A thought on meat-free dishes

So here’s an idea straight from the popular culture: Meat-free dishes are boring.

Why do people think this? Why is that idea considered so normal?

Getting the obvious hypothesis out of the way first: Maybe people think this because it is correct and meat-free dishes are boring.

Are they, though?

Maybe the primary reason people believe a meat-free dish will be boring is that they have been served many boring meat-free dishes. Lord knows I have been served many boring meat-free dishes.

I am just going to go ahead and assume that my experience, and the experience of people around me, is very common, and it gives birth to a follow-up question:

WHY have we been served many boring meat-free dishes?

Again, the obvious hypothesis: Maybe because meat-free dishes are inherently boring?

But here’s where that train of through jumps the track: I have also been served many really good meat-free dishes, and they have generally not been advertised as meat free.

An example: Pizza Quattro Formaggi – or even simpler, a Pizza Margherita. I enjoy both styles of pizza, and the local pizzerias do not advertise them as Vegetarian. They’re just pizzas that, incidentally, does not have any meat on them, because meat isn’t part of the recipe.

So why are there so many boring meat-free dishes?

My guess is rooted in the new wave of food culture that rose in the late 80′s and early 90′s – fat is bad, animal fat is worse and getting rid of meat gets rid of fat. What do you replace it with? Definitely not anything with fat in it, the horror!

So you get dishes created in a food culture that implicitly assumed a meat product, without the meat, and without a different food culture taking over, just “same meal, no meat.”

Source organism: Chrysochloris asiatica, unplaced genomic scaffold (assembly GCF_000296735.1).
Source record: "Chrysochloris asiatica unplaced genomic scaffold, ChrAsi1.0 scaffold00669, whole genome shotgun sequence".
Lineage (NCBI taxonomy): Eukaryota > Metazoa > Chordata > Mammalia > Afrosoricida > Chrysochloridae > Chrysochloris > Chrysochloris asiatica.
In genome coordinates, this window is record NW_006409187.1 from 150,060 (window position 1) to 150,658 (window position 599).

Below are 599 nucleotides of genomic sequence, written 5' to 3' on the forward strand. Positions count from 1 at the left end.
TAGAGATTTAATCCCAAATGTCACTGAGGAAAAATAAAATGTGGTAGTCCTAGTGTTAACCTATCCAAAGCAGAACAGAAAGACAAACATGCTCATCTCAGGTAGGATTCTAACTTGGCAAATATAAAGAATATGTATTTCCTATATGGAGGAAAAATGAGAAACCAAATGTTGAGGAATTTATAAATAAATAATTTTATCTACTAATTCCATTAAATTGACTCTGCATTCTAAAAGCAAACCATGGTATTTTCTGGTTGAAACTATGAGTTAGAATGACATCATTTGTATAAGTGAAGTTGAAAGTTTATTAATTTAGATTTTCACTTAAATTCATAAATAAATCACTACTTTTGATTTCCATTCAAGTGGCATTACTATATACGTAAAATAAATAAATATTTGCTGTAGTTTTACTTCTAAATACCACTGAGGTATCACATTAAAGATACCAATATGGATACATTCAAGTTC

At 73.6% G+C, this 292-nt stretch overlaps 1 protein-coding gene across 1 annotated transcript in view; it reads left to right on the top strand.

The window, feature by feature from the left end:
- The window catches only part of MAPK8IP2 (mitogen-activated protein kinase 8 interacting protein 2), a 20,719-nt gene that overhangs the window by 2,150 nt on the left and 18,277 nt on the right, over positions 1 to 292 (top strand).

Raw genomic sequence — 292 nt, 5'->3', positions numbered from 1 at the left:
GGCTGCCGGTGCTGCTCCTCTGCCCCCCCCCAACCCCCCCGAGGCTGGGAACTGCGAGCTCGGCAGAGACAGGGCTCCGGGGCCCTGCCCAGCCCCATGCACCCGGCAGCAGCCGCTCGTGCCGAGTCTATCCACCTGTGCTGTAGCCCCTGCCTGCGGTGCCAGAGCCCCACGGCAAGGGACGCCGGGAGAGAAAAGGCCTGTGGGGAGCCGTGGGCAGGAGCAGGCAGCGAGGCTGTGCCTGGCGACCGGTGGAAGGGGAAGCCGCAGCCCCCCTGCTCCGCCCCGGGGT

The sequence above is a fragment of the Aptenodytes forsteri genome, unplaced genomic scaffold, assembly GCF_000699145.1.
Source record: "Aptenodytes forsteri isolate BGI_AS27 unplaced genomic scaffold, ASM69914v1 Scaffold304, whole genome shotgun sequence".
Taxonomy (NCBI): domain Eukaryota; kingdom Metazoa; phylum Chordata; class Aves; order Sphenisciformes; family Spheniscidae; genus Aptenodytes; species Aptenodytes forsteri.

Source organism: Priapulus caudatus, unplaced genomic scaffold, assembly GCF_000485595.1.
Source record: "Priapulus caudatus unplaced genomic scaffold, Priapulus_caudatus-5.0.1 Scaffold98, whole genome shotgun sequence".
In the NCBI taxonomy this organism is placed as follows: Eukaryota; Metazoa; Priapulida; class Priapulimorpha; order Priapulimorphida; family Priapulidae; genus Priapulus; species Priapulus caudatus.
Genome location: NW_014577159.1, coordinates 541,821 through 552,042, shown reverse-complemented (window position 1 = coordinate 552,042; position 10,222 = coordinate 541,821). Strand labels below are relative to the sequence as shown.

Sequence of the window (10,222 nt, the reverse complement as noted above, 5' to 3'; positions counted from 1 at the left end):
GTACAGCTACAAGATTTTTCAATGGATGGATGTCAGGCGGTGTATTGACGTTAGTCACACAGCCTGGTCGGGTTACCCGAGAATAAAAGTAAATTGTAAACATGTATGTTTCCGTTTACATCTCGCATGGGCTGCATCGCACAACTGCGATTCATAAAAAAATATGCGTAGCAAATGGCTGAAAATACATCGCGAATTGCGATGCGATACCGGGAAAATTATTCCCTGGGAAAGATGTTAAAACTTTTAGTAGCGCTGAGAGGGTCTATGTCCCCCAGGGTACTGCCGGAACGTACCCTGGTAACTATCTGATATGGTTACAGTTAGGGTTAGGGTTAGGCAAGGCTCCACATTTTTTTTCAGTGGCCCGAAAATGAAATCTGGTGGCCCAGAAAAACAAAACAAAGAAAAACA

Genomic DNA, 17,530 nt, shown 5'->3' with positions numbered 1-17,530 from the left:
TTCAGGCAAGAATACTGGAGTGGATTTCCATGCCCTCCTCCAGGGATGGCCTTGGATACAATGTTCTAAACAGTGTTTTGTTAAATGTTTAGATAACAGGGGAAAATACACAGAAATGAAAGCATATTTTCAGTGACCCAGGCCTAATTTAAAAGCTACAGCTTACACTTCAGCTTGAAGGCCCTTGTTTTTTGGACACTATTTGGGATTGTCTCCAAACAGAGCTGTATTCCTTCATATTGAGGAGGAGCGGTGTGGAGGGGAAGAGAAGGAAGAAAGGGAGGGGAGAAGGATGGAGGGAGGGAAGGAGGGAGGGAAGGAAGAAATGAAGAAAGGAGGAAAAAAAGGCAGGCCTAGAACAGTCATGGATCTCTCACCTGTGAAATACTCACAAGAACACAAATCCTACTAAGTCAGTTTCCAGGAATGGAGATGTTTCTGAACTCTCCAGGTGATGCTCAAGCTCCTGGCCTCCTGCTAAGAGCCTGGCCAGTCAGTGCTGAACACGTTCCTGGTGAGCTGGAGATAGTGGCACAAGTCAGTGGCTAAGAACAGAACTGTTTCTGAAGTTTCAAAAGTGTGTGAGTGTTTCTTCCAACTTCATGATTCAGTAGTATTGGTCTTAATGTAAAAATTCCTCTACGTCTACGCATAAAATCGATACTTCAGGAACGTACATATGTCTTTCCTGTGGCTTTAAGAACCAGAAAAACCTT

Is it any surprise when this gives boring dishes? Is it any surprise that the laboring class, used to eating a hearty meat-based diet after coming home from the factory floor, rejected vegetarianism as an option? “Maybe the paper says this’ll be good for me, but journalists cannot be trusted and either case this has no taste.”

And either case, it turned out maybe fat wasn’t that bad after all.

If the laborer rejects vegetarianism, maybe it is because the laborer has tried vegetarianism and it was terrible, because twenty years ago, vegetarianism was not the introduction of a new interesting food culture,* but the destruction of an old one, with nothing suitable to replace the torn-down edifice which was therefore swiftly rebuilt.

*Imagine the world today! If the ladies magazines of the nineties had articles about how to cook Jain sattvic food, instead of terrible “He won’t be able to tell the difference!” recommendations for replacing butter with Minarine. He could tell the difference.

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